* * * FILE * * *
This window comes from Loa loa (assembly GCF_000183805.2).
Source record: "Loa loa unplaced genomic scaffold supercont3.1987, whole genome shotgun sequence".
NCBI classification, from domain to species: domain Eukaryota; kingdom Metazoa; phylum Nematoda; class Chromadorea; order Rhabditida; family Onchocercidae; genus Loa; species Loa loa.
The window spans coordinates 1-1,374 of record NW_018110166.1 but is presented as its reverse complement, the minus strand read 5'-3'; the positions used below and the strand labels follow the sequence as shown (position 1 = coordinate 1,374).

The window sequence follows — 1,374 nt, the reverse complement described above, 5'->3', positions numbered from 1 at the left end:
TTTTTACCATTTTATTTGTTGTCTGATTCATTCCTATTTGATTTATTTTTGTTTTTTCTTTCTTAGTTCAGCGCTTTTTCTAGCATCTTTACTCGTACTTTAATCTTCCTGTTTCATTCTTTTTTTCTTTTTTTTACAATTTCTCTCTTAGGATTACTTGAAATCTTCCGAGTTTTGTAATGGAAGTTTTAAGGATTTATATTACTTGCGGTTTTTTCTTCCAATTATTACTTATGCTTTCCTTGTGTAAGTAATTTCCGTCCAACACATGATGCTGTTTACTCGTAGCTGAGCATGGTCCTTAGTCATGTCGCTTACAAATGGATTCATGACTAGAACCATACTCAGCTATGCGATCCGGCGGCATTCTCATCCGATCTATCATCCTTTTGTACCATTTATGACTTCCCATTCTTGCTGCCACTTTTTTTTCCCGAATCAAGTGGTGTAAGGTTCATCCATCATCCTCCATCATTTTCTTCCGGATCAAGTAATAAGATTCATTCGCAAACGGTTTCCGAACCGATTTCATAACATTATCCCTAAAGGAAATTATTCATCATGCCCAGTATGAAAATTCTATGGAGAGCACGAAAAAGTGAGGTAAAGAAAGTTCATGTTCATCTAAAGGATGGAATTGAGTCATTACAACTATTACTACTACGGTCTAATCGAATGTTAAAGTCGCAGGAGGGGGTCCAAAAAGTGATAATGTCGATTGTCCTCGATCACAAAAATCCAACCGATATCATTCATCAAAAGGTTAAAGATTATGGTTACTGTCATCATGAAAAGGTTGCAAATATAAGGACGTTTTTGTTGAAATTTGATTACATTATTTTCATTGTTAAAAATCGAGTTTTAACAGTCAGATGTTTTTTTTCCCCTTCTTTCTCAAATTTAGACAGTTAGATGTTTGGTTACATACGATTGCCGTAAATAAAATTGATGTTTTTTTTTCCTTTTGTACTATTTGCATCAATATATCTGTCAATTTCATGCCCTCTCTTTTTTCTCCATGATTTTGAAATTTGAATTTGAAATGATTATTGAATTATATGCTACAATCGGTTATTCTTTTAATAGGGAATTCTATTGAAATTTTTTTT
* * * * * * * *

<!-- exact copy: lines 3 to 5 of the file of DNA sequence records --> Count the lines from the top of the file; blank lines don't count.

NCBI classification, from domain to species: domain Eukaryota; kingdom Metazoa; phylum Nematoda; class Chromadorea; order Rhabditida; family Onchocercidae; genus Loa; species Loa loa.
The window spans coordinates 1-1,374 of record NW_018110166.1 but is presented as its reverse complement, the minus strand read 5'-3'; the positions used below and the strand labels follow the sequence as shown (position 1 = coordinate 1,374).

The window sequence follows — 1,374 nt, the reverse complement described above, 5'->3', positions numbered from 1 at the left end: